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How plasma electrolytic oxidation improves the corrosion performance of magnesium alloys

With its very low density, magnesium is increasingly specified by engineers looking to reduce weight. Unfortunately, this distinct benefit is negated by its propensity to corrode faster than heavier alternatives, in even the most ambient of conditions, and so until now, using magnesium has required some compromise. Keronite’s Plasma Electrolytic Oxidation (PEO) process uniquely improves the performance of magnesium, improving their corrosion performance, wear performance and enabling them to lighten the components they create.

Why does magnesium corrode?

Magnesium’s susceptibility to corrosion occurs despite the presence of an oxide layer. This outer film fails to adequately protect magnesium components in acidic and neutral environments, causing the surface to rapidly corrode and exposing the metal underneath to further attack.

When it reacts with oxygen from the air, magnesium loses two electrons to oxygen to form magnesium oxide: 2Mg + O2 → 2MgO

Corrosion is caused by this redox reaction. Magnesium is a group II element, so has two electrons in its valence shell. The number of valence electrons determines how reactive an element is, which in turn determines how easily the element will bond chemically with different atoms. Magnesium’s low ionisation energy means that the energy required for it to lose its two outer electrons can typically be found in ambient conditions. It easily forms oxides, hydroxides or sulphides and thus the corrosion process will begin relatively quickly.

By protecting magnesium components with surface coatings such as Keronite’s Plasma Electrolytic Oxidation (PEO), their corrosion resistance is greatly increased, opening up engineering applications for magnesium that would previously have been dismissed as too challenging.

What is PEO?

PEO is a method of producing strong and flexible surface coatings through the application of an electrochemical surface treatment to aluminium, magnesium or titanium. Components are exposed to liquid electrolyte and an electrical potential is applied to form an oxide-based ceramic.

How does PEO prevent corrosion?

Coatings formed on magnesium by plasma electrolytic oxidation broadly consist of three layers:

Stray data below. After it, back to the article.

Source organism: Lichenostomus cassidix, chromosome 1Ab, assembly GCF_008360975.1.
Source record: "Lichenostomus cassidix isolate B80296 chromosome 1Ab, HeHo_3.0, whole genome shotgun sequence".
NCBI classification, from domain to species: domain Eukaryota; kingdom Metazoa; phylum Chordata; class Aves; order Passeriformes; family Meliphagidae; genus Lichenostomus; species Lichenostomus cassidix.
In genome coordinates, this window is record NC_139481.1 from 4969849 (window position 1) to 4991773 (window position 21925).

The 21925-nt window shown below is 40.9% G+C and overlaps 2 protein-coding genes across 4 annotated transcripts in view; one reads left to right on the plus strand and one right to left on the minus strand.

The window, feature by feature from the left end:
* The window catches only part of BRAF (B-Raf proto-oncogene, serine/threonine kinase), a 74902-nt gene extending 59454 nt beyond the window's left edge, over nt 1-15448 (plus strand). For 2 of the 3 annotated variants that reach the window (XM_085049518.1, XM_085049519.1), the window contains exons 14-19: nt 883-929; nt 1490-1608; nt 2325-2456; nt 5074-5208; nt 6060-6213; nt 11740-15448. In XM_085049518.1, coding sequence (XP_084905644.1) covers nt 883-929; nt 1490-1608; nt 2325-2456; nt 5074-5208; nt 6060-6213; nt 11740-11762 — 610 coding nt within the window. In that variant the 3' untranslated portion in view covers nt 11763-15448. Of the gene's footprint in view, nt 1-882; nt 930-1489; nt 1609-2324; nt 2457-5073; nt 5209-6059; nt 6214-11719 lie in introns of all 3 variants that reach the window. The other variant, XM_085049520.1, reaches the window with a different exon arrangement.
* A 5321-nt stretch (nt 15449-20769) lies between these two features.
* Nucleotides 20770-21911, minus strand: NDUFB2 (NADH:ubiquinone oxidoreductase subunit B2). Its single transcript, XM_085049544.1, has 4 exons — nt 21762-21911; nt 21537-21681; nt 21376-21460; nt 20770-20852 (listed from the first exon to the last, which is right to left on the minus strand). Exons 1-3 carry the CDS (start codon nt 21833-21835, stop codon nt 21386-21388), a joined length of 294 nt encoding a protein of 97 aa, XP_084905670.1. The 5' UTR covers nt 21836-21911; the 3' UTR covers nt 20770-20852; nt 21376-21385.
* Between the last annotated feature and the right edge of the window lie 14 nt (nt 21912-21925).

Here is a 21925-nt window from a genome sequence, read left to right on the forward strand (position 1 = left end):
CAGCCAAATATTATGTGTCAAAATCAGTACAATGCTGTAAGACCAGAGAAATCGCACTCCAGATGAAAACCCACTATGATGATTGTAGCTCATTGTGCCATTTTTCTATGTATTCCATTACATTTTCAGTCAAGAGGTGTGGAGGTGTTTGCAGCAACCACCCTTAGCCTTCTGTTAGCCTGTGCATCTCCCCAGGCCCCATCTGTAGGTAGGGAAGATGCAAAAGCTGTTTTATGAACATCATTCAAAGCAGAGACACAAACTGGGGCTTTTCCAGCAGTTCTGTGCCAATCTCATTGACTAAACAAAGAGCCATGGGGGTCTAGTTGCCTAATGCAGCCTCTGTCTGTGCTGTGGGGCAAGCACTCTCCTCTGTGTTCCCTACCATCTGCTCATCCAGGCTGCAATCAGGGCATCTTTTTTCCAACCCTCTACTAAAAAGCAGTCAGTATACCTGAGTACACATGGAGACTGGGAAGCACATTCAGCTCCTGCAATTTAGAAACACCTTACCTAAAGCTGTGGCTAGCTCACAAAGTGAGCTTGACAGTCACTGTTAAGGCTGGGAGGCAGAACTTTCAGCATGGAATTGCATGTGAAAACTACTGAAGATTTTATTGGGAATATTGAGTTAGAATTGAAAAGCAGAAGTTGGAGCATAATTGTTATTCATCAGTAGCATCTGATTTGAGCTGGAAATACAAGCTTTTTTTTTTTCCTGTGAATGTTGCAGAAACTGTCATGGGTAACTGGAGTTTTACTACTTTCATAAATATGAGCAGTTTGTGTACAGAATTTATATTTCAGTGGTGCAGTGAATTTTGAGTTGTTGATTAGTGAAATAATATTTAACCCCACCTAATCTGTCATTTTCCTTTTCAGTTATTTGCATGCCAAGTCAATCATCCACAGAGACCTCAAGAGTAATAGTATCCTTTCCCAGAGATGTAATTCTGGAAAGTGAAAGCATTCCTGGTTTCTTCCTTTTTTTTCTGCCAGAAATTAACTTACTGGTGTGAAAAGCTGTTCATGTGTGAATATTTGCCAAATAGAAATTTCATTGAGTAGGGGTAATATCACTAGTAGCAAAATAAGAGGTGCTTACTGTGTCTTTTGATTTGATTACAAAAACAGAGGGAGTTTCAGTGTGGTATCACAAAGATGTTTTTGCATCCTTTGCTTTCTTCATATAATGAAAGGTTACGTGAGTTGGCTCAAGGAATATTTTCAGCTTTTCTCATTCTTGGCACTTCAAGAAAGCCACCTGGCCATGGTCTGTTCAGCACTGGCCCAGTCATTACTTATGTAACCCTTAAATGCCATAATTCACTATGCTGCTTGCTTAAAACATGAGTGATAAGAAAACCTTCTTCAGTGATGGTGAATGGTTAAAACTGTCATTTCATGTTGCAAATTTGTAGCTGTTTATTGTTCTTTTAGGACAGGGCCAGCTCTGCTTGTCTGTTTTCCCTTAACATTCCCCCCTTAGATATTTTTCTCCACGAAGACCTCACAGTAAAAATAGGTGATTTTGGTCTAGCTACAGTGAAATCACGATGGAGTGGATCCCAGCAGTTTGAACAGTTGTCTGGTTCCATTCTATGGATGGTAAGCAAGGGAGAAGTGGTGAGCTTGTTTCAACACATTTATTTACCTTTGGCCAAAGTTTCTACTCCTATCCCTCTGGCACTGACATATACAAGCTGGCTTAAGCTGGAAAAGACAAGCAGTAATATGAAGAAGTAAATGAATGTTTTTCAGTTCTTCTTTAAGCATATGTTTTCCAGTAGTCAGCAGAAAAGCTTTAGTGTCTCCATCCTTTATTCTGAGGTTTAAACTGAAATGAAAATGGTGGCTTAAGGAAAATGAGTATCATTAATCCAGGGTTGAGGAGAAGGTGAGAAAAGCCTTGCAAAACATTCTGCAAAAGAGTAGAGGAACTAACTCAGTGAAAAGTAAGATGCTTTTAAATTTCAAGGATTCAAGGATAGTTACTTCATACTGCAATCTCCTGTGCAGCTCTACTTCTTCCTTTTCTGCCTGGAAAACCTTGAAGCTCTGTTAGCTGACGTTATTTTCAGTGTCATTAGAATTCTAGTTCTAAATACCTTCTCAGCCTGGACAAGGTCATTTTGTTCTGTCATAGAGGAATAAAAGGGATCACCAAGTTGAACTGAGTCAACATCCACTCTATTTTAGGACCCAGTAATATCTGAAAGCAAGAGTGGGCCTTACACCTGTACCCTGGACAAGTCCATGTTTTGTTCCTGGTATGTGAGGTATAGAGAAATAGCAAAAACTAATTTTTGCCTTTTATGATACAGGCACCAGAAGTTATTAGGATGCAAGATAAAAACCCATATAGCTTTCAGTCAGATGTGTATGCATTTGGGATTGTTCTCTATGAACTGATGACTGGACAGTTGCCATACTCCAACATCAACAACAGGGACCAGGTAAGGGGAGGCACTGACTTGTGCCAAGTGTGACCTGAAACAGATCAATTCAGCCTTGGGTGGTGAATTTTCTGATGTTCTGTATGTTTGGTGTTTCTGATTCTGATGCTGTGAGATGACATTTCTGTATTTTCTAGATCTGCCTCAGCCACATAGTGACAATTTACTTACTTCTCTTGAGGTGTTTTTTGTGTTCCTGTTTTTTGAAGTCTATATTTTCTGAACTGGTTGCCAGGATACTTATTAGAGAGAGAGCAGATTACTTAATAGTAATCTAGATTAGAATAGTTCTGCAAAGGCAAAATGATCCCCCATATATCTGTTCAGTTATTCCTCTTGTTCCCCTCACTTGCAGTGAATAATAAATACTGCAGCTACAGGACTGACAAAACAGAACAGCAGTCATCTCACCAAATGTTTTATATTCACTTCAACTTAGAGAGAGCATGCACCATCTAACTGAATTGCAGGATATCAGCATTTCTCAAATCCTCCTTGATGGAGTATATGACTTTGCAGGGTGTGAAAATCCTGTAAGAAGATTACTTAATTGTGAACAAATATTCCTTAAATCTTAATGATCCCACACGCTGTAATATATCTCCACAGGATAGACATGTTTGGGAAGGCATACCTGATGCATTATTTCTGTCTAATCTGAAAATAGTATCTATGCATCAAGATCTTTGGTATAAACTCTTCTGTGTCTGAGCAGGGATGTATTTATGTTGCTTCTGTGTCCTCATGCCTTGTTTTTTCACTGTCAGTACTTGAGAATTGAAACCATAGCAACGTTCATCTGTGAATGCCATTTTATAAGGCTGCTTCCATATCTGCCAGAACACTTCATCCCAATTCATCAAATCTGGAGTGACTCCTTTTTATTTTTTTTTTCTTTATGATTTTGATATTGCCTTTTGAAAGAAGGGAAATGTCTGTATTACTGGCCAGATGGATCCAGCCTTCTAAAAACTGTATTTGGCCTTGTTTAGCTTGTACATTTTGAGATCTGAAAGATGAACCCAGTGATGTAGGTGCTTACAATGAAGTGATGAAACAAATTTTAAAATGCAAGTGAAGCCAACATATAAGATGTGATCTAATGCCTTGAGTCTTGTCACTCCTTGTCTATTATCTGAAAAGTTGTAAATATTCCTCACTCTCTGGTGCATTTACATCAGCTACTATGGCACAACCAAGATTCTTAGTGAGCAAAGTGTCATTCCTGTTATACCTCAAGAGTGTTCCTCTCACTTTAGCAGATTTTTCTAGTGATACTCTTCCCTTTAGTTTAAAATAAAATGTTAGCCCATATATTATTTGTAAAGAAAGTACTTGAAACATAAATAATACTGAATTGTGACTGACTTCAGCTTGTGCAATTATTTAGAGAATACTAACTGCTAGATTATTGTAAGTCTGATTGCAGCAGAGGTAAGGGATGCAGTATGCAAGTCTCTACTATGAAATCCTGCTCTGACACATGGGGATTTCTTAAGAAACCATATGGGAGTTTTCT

• A thin but dense interface layer between the coating and the underlying alloy
  • A compact and hard middle layer
  • A porous outer layer

These separate layers provide a magnesium PEO coating with its characteristic high adhesion, high wear and corrosion resistance, and ensure excellent binding to topcoats.

PEO coatings are highly conformal, resulting in extremely dimensionally precise coatings. The PEO process is further augmented with impregnation sealing, closing surface pores by bonding glass ceramic, polymer resin, ceramic polymer matrix and silicones as appropriate.

We have also developed Keronite coatings for use on reactive alloys where extreme corrosion resistance is required. In such environments, the innate problem of crevice corrosion is solved by creating a stabilised layer at the interface between alloy and ceramic coating.

Stringent tests have shown that PEO’s inert ceramic structure provides excellent natural chemical stability and corrosion protection:

  • Single layer coatings can survive up to 648 hrs (alloy dependent) whereas Duplex layer coatings have exceeded 1800 hrs in Neutral Salt fog testing (ASTM B117)
  • A coating of only 5μm is sufficient to protect ZE41A alloy unscathed for 6 hours in 5% NaCl at 80oC.

Corrosion resistance, coupled with other protective qualities

Using PEO gives magnesium alloys increased mechanical load tolerance whilst also keeping them flexible. Crucially this means that Keronite's coatings don't suffer from the cracking and flaking that many other treatments are prone to. In addition, PEO gives engineers solutions to a number of common material specification challenges, delivering:

  • Corrosion protection
  • Wear resistance 
  • Extreme hardness
  • Strain tolerance
  • Increased lifespan
  • Electrical insulation
  • Thermal and chemical stability 
  • Environmentally clean production (after pH adjustments, the electrolyte solution is safely flushed down the drain)
All of which means that whenever engineering projects demand lower weights and enhanced resistance to corrosion, PEO-treated magnesium alloys tick all the boxes.

You can learn more about the specific benefits of plasma electrolytic oxidation for magnesium alloys in the technical data sheet.
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